The 10 Rules to Raise Terrific Kids

ID-10041681I’m making my way through one of the best parenting books I’ve ever read – and I’ve read a lot. It’s so good, I wanted to share one of the lists the book provides because I think it makes a ton of sense and provides a glimpse at framework that can make a big difference.

The book is Peaceful Parent, Happy Kids by Dr. Laura Markham. The list I want to share is early in the book and Markham calls it the Ten Rules to Raise Terrific Kids.

  1. Manage yourself – When we get stressed, we aren’t at our best. Look after yourself so you don’t end up venting on your kids
  2. Advocate for your child, never give up – your child needs to know you are always on their side. They’re going to screw up, but as a parent our job is to understand what they need and provide it. If you don’t, who will?
  3. Discipline never works – all discipline ever does is damage the relationship between parent and child. It doesn’t improve behavior. Instead of punishing, Markham suggests guiding and setting limits as a necessary duo. This was tough, because I’ve read a lot of nooks espousing different types of discipline, but not many that espouse none. Her rational makes sense, though. It drives a wedge between parent and child.
  4. Provide a safe place to open up – our kids need to feel they can say anything to us. In order to raise a child who can manage their behavior, they need a place to open up about the feelings driving that behavior and have someone who is just there to listen and not judge. Another tough one. No correcting. No fixing problems (unless they ask). Just listening.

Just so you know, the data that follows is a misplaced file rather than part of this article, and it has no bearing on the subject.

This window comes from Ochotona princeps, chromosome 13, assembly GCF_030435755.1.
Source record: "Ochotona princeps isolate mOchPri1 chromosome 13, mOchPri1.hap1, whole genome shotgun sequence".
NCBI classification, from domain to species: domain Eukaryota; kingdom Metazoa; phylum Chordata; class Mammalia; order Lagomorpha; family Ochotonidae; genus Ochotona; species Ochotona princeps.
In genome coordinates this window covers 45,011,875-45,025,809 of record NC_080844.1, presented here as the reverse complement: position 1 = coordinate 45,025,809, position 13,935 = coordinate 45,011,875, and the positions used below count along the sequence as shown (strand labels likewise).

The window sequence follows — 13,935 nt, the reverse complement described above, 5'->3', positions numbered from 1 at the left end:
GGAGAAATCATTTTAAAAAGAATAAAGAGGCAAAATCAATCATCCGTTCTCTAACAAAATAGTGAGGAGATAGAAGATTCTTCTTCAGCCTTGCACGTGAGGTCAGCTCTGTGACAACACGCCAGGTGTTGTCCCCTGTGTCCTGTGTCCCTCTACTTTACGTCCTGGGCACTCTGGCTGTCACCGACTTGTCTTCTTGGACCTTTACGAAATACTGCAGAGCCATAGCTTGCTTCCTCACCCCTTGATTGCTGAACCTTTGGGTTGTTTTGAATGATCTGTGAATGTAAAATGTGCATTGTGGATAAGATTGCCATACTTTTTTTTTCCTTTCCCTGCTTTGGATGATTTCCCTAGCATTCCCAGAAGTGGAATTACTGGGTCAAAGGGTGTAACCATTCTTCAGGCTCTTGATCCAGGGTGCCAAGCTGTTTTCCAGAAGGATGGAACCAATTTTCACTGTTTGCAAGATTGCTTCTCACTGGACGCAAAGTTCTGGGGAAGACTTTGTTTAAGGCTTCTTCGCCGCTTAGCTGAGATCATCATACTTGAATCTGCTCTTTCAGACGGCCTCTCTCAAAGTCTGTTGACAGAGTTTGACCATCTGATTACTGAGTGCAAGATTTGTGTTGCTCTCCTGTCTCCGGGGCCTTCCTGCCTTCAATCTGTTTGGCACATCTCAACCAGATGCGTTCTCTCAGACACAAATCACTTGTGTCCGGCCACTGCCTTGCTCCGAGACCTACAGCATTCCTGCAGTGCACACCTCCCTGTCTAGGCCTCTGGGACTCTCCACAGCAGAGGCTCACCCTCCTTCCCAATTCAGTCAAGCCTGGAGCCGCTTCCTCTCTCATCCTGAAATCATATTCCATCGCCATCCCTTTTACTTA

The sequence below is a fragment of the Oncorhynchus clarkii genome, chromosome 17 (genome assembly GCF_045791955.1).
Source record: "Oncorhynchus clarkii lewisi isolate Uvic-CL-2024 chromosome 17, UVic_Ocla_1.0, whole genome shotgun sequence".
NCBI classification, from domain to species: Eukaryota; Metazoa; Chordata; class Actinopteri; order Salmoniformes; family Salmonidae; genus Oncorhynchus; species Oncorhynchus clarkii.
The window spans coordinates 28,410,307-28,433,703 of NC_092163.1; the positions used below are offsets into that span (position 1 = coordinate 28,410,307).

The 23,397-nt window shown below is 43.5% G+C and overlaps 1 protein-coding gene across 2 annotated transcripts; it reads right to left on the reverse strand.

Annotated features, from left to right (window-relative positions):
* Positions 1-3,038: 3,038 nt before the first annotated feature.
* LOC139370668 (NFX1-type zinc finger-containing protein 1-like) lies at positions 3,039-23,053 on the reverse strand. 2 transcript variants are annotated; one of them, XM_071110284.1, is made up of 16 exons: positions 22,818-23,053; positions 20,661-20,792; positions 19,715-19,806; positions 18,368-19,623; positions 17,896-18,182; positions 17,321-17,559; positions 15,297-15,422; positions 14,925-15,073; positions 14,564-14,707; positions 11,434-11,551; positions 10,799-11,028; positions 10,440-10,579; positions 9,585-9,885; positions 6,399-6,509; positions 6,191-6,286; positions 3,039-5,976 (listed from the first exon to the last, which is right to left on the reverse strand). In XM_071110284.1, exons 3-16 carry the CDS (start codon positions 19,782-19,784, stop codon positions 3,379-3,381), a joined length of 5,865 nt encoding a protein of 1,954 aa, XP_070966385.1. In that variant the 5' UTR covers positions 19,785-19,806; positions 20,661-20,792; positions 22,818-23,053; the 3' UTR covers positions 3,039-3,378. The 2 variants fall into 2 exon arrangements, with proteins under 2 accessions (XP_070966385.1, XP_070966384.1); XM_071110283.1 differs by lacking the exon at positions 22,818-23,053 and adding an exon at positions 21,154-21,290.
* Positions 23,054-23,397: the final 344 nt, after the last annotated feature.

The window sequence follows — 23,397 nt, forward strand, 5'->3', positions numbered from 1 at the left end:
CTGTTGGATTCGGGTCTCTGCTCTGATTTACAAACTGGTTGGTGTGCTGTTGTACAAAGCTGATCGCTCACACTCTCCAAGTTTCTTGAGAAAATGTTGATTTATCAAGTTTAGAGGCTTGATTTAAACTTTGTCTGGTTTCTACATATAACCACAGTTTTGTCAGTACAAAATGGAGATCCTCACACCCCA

5. Recognize your child is just a kid and trying as hard as they can – we need to expect age-appropriate behavior, not perfection.
  6. Don’t take it personally – if you can accept that bad behavior is to be expected and not a personal slight, if you can use humor to diffuse a situation, you’ll be able to maintain your calm in the face of chaos.
  7. All misbehavior comes from basic needs that aren’t being met – If a child’s needs for sleep, nutrition, affection, fun, safety and down-time are being met and they will be better able to manage their own behavior. Markham says children want to be successful, they just need us to equip them to do it. (Hmm, maybe that late-night movie night is setting us both up for failure).
  8. Your child is the best parenting expert – if you listen, really listen, your child will communicate what she needs.
  9. Everything changes – no child (no person) stays the same. What works for you today, probably won’t work tomorrow. Be ready for that change (and see rule #8).
  10. Stay connected and never withdraw your love – do everything you can to develop and safeguard your relationship. Children behave because they love you and want to please you. If that relationship is strong, you’ll be enabling them to develop the skills to manage their behavior and to succeed.

There’s a lot of missing context behind these rules. I recommend reading the book to get the full story. These rules contain the core tenets, though. Let me know what you thought, and what your favorite parenting book is.

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